AHA Connects Aug 1

AHA! CONNECTS! August 1, 2023

Welcome back to AHA! CONNECTS! where we are celebrating Arts Health Antigonish’s 10-year anniversary. In this post we are sharing the AHA! projects that gathered and shared the stories of seniors in our community. Thanks for joining us!


Some years ago, Joan taught me a card game that she learned from a soldier on the train when she was a child. She had travelled with her grandmother from Newcastle to London, because her grandmother wanted to attend a meeting of the Labour Party. Joan thought this would be a real party, but instead the place was crowded with men talking and smoking. One of them said that war had been declared and that the bombing would start soon. Joan and her grandmother rushed to catch the train back to Newcastle that very night. It was September 3rd, 1939.

When I couldn’t figure out some of the rules of the card game, Joan’s face crinkled into silent laughter. She had patience in spades. She was one of those involved in the Eldertree Project at the R.K. MacDonald Nursing Home and Highland-Crest Home in Antigonish. The project began in May 2014, funded by the Department of Seniors and by the Department of Communities, Culture and Heritage.

Throughout the summer, I worked with Stacy Doiron, my writer-in-residence partner, to gather the stories of seniors in these two homes. Stacy told me about some of her experiences: “The first piece I wrote was a poetic ballad for a wonderful woman named Chrissie. I was inspired by an incredible photograph she has in her room: she’s driving a motorcycle with her friend at the Frasers Mills Fish Hatchery after World War II when they were about fourteen years old. And one man in particular, Everett, is game to try and co-write a piece with me, so we’ll see how that goes!”

We brought together all the stories we had gathered so that a group of talented young artists could make a performance out of our materials. Mary Beth Carty, a musician and visual artist; Donald MacLennan, a musician; Noella Murphy, an actor and visual artist; and Rebecca Wild, a musician and photographer, joined the Eldertree Project in June. Through the summer they gave several concerts at the two homes where we were working.

By the early winter of 2014, Mary Beth, Stacy, Donald, Noella, and Rebecca put on a series of performances based on the wealth of anecdotes, poems, tales, and music of the seniors. The Road Home was enthusiastically embraced by the community. In the year that followed, the larger story of the Eldertree Project was made into a film called The Road Home. It is a vivid documentary film about seniors by Antigonish filmmaker Corinne Dunphy. It reveals how a younger generation animated some of the experiences of an older generation, allowing the community to partake in the richness of their lives.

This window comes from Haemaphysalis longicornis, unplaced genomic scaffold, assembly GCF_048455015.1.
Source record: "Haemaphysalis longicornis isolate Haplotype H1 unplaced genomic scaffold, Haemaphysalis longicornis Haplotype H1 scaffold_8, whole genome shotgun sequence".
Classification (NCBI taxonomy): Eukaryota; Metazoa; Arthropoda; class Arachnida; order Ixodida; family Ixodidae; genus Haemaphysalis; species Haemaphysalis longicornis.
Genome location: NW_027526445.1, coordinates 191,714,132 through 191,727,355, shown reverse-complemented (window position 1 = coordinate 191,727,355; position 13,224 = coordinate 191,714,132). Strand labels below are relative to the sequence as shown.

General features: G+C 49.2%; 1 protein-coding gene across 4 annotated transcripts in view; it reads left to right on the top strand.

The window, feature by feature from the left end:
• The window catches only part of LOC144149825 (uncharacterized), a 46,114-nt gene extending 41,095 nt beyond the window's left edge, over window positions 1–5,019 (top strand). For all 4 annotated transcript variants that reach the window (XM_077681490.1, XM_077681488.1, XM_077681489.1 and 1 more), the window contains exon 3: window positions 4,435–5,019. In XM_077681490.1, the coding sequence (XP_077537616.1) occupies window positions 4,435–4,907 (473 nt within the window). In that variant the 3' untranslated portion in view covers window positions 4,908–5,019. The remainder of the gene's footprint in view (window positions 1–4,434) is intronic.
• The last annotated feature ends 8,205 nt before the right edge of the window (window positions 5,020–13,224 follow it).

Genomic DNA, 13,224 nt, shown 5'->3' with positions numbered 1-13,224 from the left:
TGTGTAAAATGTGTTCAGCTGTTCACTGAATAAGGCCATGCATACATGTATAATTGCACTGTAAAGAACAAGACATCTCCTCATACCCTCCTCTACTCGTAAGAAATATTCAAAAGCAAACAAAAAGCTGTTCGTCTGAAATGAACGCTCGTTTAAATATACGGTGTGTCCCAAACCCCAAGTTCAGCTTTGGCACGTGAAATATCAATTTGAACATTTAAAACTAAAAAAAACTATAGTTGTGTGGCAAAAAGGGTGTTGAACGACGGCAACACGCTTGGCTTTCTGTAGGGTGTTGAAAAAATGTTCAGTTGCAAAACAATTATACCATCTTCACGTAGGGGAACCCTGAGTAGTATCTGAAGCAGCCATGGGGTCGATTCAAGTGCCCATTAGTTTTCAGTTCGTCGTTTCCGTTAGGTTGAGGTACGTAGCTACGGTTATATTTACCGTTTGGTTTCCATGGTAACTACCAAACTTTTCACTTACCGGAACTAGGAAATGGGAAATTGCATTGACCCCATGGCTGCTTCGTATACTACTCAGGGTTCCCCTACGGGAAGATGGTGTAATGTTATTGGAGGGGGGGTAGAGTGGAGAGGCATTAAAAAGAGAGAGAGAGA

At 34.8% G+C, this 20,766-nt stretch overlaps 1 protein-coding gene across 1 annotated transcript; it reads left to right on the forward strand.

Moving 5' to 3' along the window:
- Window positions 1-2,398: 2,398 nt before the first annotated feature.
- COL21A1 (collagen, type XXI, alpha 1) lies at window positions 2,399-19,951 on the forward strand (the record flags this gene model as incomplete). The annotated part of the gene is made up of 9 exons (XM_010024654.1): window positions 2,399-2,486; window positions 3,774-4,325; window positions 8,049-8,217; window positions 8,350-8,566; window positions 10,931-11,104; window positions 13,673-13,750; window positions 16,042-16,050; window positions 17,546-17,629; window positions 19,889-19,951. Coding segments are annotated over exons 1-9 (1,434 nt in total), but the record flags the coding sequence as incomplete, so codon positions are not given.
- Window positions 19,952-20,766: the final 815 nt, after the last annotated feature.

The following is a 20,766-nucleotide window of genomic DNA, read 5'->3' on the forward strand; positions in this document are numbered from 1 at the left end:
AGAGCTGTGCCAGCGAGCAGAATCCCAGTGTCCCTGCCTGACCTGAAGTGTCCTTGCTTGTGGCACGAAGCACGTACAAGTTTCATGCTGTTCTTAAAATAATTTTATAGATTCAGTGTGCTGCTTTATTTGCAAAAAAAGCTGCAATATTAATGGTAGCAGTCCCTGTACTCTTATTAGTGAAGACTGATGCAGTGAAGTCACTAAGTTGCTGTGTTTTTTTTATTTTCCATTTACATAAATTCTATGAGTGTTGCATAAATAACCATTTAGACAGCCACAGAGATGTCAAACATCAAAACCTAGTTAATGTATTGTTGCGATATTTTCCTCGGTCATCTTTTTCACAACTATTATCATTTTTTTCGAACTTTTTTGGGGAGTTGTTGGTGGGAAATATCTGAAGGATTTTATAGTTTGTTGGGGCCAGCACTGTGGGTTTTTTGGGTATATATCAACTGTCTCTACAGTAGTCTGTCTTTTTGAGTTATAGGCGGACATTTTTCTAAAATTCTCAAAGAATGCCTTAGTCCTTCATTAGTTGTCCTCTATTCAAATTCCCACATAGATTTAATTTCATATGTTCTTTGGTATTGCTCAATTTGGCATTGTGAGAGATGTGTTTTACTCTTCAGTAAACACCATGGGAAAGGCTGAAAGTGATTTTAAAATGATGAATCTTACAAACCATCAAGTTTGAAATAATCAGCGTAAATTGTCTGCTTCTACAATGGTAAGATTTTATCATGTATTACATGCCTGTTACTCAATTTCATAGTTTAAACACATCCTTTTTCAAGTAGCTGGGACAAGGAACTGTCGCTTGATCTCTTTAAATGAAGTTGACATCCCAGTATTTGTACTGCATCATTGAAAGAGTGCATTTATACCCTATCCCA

Anne Simpson

 Corinne’s reflection:

While rewatching ‘The Road Home’ video, I was reminded of the power in sharing human experiences intergenerationally. During the process of filming, I was able to observe the quality and care put into the program by the facilitators. I witnessed the re-telling of life events, big and small from the elders to the facilitators through warm conversations. And of course, the final collaborative performance was a great way to get community involved. Filming this project was an opportunity for me to look outwards at the many role’s individuals play in our community in the preservation of its history, and honouring the people who inhabit it.


New in 2023, A Tapestry of Tales, led by Laura Teasdale, will gather favorite stories of local seniors and shape those stories into short stories or adapt them as ballads or as scenes. The rich diversity of our region will be reflected in the voices of the seniors.

These stories will be presented to the community as podcasts played on CJFX in the winter months.

Any seniors wishing to participate are invited to email AHA! at: artshealthantigonish@gmail.com